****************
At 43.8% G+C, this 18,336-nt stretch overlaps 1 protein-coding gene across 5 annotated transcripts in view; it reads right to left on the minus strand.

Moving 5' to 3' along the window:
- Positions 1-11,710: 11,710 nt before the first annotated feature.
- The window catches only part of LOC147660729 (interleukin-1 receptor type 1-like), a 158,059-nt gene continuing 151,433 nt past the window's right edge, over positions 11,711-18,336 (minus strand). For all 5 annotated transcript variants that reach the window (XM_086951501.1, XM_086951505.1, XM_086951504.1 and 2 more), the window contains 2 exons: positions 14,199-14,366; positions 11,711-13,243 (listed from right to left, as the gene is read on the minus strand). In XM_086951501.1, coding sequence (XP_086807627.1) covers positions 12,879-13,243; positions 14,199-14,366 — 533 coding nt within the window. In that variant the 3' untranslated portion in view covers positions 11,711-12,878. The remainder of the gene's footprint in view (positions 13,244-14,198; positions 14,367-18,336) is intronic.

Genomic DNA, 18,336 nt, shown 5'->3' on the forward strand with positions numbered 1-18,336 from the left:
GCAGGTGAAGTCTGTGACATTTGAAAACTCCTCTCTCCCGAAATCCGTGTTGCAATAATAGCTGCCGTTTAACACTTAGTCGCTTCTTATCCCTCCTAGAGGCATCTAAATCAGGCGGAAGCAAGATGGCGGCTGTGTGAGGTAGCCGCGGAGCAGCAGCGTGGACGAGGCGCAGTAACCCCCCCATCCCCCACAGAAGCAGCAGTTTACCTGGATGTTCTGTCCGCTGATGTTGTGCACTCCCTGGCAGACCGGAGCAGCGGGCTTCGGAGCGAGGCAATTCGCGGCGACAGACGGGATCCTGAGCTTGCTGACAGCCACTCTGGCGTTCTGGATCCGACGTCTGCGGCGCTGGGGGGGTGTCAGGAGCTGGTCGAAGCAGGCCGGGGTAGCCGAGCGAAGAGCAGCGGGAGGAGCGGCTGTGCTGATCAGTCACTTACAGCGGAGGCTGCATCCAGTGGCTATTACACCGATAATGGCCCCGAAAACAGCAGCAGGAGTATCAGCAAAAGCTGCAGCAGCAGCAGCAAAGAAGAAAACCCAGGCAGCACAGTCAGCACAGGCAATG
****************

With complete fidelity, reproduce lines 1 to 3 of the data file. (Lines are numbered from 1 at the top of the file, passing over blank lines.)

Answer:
At 43.8% G+C, this 18,336-nt stretch overlaps 1 protein-coding gene across 5 annotated transcripts in view; it reads right to left on the minus strand.

Moving 5' to 3' along the window:
- Positions 1-11,710: 11,710 nt before the first annotated feature.